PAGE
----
As a friend is over for a play-date with her child, we’re chatting and helping the girls clean up and she asks a question that would have sent me into a complete panic a year earlier: “What’s Sydney doing for the 100th Day of School project that’s due tomorrow?”
“Is that due tomorrow?” I ask, a little taken aback. “Whoops, I just saw the note today because I have not been on top of checking the homework binder like I should this week!” I laugh and say “I guess we’ll just scrounge around the house and find whatever we can find 100 of and glue it to something. It’ll be fine. I used to get all panicky and bent out of shape about this stuff but I’ve changed.” Boy have I changed, and it’s so amazing that I don’t want to go back to that place I was before!
Pressure: The Fear of Judgement
When I think back to my early parenting years I wish I could go back in time and get a do over for the sake of myself and my children. The pressure to do everything right and with “excellence” felt like it was choking me at times – and I don’t think that I’m alone in that. I’ve literally had to remind myself to breathe in the midst of trying to get my kids to school on time to avoid the dreaded tardy slip.
I’ve actually witnessed the pressure to avoid making kids late to school put moms in tears and reduce them to pleading with the office staff not to give their children a tardy. Little things like this can make us feel like failures. I’m not sure what we all think is going to happen to us in the midst of all of this. Maybe on some level we’re all picturing ourselves and our children sitting in front of the principal getting a major lecture and after school detention. Whatever it is, we have this sinking feeling that it will chip away at our self-worth. Really, we have to stop and ask ourselves – what is the worst thing that can happen here?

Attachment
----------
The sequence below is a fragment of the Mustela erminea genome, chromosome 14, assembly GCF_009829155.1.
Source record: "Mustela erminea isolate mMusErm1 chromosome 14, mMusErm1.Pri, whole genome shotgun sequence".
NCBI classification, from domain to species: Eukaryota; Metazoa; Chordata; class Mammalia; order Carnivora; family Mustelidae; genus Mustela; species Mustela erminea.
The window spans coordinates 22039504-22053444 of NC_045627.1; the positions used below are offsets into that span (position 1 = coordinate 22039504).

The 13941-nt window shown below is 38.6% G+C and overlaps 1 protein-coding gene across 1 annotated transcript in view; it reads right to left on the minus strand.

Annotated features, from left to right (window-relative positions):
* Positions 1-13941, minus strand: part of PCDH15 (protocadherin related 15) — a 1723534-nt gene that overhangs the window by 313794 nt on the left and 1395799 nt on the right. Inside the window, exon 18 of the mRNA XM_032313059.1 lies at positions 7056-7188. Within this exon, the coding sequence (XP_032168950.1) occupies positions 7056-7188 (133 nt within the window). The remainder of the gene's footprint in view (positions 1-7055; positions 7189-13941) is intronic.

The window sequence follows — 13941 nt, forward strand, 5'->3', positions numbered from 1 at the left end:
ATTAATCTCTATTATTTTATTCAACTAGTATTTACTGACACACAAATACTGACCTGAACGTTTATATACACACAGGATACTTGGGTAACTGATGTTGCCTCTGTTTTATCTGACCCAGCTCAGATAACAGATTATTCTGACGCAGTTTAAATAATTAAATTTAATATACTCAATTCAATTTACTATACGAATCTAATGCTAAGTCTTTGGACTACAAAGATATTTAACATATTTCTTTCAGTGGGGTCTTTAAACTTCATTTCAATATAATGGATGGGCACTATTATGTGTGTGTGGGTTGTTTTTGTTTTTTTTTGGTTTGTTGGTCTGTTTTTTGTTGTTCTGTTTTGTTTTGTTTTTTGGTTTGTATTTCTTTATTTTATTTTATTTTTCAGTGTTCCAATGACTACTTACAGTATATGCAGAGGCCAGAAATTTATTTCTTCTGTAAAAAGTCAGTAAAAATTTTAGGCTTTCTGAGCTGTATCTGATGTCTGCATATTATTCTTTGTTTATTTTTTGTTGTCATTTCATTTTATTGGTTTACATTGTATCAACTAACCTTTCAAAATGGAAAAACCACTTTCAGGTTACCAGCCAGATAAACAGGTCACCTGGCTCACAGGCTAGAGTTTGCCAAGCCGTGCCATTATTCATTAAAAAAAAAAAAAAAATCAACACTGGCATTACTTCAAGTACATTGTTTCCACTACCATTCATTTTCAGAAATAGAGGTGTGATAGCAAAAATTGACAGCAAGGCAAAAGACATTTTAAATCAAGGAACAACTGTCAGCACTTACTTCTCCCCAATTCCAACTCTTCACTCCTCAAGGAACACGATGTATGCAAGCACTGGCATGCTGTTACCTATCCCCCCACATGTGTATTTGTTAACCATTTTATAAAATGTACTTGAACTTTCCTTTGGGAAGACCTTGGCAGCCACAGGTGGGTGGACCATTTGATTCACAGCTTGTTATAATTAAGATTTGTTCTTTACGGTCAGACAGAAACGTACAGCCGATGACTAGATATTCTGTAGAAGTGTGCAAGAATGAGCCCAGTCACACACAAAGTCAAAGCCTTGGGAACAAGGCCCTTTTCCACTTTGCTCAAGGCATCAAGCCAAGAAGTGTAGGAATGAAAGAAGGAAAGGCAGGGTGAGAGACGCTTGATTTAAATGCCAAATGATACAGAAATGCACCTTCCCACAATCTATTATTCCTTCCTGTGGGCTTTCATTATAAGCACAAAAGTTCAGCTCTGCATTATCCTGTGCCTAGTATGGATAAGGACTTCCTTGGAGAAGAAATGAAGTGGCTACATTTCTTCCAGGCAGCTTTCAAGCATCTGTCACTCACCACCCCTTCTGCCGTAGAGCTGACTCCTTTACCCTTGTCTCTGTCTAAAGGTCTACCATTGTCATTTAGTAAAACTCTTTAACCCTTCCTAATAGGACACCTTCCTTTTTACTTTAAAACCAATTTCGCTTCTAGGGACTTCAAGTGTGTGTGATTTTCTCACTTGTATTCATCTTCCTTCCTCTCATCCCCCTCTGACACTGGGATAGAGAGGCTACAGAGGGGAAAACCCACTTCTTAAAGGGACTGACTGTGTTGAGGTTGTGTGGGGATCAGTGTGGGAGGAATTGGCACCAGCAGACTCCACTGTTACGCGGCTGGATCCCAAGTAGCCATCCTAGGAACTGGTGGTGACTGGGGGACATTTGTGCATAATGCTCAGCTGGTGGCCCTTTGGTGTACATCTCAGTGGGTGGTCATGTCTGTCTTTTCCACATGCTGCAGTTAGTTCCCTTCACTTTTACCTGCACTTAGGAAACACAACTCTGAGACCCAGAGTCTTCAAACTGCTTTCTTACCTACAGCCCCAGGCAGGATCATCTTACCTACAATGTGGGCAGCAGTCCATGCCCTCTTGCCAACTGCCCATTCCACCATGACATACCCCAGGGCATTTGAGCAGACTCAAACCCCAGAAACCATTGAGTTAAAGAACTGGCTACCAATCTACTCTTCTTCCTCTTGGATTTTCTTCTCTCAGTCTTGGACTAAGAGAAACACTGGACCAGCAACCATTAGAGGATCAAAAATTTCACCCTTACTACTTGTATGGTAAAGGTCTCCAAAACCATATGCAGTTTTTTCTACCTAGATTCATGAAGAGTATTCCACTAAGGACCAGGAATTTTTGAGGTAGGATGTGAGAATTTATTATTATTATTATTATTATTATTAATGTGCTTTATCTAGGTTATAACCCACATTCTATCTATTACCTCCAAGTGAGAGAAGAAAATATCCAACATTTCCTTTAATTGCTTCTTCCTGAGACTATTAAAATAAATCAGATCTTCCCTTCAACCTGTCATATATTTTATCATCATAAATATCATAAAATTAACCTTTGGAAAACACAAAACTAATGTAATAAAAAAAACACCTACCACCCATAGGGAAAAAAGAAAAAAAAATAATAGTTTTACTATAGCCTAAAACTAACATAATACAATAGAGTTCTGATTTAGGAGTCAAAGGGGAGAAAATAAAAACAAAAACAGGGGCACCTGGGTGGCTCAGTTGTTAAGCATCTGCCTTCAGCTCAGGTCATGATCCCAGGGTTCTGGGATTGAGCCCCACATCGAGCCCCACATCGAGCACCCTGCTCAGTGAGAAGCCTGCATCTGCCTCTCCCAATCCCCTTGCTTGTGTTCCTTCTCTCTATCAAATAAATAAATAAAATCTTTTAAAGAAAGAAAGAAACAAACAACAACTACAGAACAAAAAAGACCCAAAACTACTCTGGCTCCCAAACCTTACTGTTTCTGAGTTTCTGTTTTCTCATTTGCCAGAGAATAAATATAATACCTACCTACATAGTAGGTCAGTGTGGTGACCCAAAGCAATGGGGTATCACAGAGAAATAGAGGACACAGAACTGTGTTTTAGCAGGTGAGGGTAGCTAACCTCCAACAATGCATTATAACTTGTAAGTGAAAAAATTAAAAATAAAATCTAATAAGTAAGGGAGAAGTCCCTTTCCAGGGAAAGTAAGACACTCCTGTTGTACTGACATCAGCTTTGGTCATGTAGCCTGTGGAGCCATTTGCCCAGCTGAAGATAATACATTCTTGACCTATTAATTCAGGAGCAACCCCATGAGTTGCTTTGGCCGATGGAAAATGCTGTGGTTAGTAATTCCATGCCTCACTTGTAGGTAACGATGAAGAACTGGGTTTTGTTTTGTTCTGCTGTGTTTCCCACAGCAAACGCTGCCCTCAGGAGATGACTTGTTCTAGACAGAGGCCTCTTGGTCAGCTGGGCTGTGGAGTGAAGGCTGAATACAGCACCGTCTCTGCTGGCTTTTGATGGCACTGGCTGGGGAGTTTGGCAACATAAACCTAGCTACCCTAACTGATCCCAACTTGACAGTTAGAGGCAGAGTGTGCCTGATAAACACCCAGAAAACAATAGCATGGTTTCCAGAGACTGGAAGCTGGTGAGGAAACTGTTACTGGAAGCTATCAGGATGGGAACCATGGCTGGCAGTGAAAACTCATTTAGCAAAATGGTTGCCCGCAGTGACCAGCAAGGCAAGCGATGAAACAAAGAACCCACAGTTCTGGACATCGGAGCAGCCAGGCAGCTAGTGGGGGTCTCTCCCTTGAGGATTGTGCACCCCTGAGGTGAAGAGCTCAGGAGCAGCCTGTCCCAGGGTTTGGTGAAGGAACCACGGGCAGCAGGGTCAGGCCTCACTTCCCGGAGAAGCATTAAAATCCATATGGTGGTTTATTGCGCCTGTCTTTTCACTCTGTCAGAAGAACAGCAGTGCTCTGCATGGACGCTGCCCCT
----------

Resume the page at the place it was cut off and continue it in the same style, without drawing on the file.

Over the years I’ve often found pushed myself further and further to my breaking point to avoid that feeling of being judged. I often pushed myself to the point of exhaustion in my efforts to avoid potential rejection. I usually always manage to make it but often times just barely and at the expense of a lot of tense moments where I paid a price and am certain that my kids felt the pressure as well.
Failing at the Unimportant to Succeed at What Matters Most
In the challenging season I’ve been walking through, I hit a wall I couldn’t push through. Usually I could just push harder through difficult things and make it, but some things just can’t be pushed through. I reached a place where in spite of my best efforts, circumstances beyond my control forced me to let go of a lot of things that were holding me back and ultimately hurting my children. Praise God for using whatever it takes to get our attention!
The Question that Stopped Me in My Tracks
I remember one morning as I was fighting the losing battle to get out the door on time I heard the voice of the Lord speak to my spirit, “What does this matter in the scheme of eternity?” It stopped me in my tracks and I could feel my racing heart calm and peace descend upon me. When I get to heaven one day will it matter that my kids were late to school or that they made less than perfect grades in seasons where maybe grades were the least of their worries? What will God care about more, that I got them to school on time or that I stopped and said, “we are not going to make it to school on time, and it’s okay. Life happens, and it’s more important to me that you are okay. It’s more important to me that we all feel like we can just take a deep breath and know that we all have to ask for grace sometimes.”